Like the US, a two-tier venture capital market is emerging in Latin America

Earlier this week, The Exchange wrote about the early-stage venture capital market, with the goal of understanding how some startups are raising more seed capital before they work on their Series A, while other startups are seemingly raising their first lettered round while in the nascent stages of scaling.

The expedition was rooted in commentary from Rudina Seseri of Glasswing Ventures, who said abundant seed capital in the United States allows founders to get a lot done before they raise a Series A, effectively delaying these rounds. But after those founders did raise that A, their Series B round could rapidly follow thanks to later-stage money showing up in earlier-stage deals in hopes of snagging ownership in hot companies.

The idea? Slow As, fast Bs.

After chatting with Seseri more and a number of other venture capitalists about the concept, a second dynamic emerged. Namely that the “typical” early-stage funding round, as Seseri described it, was “becoming atypical because of the rise of preemptive rounds [in which] typical expectations on metrics go out the window.”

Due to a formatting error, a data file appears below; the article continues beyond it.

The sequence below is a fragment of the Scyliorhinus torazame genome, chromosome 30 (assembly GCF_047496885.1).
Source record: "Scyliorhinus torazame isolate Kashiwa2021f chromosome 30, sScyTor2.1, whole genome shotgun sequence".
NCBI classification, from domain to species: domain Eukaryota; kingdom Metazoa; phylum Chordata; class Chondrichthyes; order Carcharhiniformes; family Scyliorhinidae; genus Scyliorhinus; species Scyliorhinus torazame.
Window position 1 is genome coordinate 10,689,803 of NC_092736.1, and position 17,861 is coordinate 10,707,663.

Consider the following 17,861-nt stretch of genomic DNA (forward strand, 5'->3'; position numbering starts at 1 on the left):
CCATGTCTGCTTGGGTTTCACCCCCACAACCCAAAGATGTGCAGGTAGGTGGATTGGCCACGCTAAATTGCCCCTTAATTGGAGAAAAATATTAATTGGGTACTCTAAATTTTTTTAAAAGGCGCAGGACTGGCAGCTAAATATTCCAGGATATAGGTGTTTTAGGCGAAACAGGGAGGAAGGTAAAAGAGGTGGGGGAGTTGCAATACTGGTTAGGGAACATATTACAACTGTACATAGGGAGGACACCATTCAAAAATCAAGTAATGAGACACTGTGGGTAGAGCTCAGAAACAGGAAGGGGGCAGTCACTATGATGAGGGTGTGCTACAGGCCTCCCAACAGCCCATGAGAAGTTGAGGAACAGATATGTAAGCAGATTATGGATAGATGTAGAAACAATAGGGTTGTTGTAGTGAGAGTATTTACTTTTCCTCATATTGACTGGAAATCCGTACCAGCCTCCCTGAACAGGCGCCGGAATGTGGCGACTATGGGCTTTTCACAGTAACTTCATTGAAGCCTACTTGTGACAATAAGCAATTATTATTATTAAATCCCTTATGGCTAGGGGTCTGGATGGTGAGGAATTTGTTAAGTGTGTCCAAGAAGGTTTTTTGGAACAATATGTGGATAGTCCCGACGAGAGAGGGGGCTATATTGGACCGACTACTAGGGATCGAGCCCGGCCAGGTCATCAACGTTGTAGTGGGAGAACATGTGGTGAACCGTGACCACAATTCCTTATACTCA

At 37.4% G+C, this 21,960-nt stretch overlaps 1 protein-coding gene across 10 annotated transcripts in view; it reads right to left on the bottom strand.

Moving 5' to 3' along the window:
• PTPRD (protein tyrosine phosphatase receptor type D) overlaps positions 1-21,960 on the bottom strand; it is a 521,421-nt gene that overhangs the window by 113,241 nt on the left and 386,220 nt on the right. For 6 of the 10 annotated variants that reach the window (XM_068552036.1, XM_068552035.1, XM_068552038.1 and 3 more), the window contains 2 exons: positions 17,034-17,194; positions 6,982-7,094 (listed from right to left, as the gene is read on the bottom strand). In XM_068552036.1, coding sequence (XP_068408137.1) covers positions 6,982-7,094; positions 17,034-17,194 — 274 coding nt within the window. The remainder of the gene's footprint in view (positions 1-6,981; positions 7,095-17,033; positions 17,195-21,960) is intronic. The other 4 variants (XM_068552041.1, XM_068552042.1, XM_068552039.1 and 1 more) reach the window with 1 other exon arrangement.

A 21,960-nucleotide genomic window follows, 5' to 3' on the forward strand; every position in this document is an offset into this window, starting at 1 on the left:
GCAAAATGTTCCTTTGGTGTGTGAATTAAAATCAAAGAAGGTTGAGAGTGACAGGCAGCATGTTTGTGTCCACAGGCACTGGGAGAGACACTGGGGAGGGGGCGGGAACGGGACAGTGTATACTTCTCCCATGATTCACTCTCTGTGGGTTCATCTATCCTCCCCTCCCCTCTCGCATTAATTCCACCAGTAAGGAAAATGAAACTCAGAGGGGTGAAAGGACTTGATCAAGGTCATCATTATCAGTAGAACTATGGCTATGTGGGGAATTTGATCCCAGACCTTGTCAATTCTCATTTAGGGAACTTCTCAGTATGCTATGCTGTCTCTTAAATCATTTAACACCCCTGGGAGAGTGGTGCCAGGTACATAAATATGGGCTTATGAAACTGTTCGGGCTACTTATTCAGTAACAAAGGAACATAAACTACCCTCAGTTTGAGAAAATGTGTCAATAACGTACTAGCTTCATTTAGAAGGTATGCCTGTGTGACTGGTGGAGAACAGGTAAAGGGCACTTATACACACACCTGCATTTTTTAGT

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Series As, she said, could come mere months after a seed deal, and Series B rounds were seeing expected revenue thresholds tumble in part to “large, multiasset players that have come down market and are offering a different product than typical VCs — very fast term sheets, no active involvement post-investment, large (Read more...)